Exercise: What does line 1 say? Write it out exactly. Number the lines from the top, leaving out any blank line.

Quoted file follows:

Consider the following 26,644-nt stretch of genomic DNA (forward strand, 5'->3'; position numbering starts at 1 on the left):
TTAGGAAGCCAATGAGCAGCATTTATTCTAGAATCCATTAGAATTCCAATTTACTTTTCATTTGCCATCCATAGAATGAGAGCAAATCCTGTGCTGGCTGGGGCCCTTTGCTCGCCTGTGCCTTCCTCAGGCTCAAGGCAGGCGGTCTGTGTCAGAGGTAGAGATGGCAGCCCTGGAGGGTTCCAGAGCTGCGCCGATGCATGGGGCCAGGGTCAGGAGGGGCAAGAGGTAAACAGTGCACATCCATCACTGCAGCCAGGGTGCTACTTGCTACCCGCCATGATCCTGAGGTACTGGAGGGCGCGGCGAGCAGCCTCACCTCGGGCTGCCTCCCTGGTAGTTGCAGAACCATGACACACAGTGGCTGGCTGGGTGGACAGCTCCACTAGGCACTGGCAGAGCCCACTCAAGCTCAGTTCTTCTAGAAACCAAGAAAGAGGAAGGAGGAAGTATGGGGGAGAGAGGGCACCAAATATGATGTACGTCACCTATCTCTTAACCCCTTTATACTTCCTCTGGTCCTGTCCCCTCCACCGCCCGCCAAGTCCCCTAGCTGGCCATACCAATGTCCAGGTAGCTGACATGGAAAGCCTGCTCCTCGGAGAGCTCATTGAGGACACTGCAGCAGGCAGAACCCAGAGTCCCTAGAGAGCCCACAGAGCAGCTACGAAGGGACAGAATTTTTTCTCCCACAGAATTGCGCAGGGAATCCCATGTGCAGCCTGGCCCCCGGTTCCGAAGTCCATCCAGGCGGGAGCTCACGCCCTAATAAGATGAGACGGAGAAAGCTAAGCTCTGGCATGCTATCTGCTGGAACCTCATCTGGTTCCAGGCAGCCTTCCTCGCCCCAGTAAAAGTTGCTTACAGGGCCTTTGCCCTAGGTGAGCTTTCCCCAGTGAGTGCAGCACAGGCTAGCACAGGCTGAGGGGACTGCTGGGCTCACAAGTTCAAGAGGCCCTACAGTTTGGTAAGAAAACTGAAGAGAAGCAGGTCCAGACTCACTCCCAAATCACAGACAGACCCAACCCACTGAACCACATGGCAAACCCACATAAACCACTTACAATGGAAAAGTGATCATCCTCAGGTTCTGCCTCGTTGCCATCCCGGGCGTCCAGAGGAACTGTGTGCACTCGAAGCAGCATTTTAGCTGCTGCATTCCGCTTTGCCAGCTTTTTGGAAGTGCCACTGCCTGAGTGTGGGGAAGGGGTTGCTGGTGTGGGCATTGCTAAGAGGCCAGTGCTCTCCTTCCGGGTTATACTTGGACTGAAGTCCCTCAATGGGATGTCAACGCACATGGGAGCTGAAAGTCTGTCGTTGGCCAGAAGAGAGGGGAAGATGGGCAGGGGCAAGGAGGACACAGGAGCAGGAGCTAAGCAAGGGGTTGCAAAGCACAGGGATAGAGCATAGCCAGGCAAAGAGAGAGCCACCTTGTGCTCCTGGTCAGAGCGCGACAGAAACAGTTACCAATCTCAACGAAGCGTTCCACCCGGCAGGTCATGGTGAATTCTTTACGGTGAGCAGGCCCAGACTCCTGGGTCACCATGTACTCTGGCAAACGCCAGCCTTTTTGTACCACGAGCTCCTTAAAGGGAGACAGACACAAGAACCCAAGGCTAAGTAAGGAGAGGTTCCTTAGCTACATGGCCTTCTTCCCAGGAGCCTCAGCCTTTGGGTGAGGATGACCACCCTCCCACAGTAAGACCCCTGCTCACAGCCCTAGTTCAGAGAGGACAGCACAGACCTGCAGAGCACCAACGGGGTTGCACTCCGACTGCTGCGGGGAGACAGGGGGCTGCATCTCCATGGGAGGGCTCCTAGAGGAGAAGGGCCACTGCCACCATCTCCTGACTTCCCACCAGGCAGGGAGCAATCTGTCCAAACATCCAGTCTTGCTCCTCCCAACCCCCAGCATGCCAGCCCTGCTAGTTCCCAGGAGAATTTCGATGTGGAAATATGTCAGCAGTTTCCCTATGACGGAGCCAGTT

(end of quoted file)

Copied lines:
Consider the following 26,644-nt stretch of genomic DNA (forward strand, 5'->3'; position numbering starts at 1 on the left):